Ayurveda says that a poor digestion is the root cause of many diseases. However, modern doctors rarely ask about diet and digestion. Why is digestion so important in ayurveda?
Ayurveda talks a great deal about digestion and Agni. Agni means gastric fire, enzymes, and metabolism. A healthy strong Agni is really important for maintaining health. If Agni is low, then food will not be digested properly and undigested food will create toxic morbid metabolic waste. Undigested waste products create AMA - an ayurvedic term for toxins. According to ayurveda, Ama is the root cause of all disease. Ama is very sticky by nature and clogs up internal channels in the body. Toxins accumulated in the body weaken the immune system and we become vulnerable to infections; they adversely effect our digestion and eventually can lead to serious neurological problems. As you can see, low digestive fire (agni) and excess production of toxins in the body is the main reason that we get sick according to ayurveda. Ayurveda put a great emphasis on maintaining a healthy efficient digestion and elimination.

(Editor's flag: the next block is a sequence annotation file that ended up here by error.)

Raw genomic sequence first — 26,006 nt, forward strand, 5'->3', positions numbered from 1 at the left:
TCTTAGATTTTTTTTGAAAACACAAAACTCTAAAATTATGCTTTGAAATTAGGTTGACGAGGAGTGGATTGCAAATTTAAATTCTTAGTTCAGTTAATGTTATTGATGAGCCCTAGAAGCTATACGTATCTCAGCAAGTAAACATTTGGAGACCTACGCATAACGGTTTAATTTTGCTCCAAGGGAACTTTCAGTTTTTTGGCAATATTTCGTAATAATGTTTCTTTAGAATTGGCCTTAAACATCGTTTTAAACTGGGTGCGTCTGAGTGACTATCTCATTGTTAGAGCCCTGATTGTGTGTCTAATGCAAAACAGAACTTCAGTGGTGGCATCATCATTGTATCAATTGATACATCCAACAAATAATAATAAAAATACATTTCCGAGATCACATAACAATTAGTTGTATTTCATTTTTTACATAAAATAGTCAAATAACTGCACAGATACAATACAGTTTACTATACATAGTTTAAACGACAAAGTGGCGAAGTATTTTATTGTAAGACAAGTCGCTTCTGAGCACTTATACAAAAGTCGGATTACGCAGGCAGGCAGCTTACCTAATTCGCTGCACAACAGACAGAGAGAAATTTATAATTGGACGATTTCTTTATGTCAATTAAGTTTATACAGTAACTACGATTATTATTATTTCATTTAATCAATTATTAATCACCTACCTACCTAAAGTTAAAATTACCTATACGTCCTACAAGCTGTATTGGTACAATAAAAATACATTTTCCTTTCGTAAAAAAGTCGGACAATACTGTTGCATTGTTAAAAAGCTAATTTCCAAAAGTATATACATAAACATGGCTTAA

Some people say that our body naturally knows what it needs to be healthy and we just need to learn how to listen to it. What if someone hears only a constant craving for a chocolate cake?
To understand whether craving is healthy or not, one should be familiar with the Prakruti-Vikruti paradigm. According to Ayurveda, every person has a unique constitution called Prakriti – Vata, Pitta, Kapha. Prakriti is similar to a genetic code - you are born with it. However, during lifetime Prakriti has a tendency to change depending on the diet, age, lifestyle, job, environment and seasonal influences. External and internal influences produce an altered state of the constitution that is called Vikruti. Vikruti can create imbalance and lead to disease. Ayurveda says that a person should know his original constitution and take appropriate measures to keep it in balance.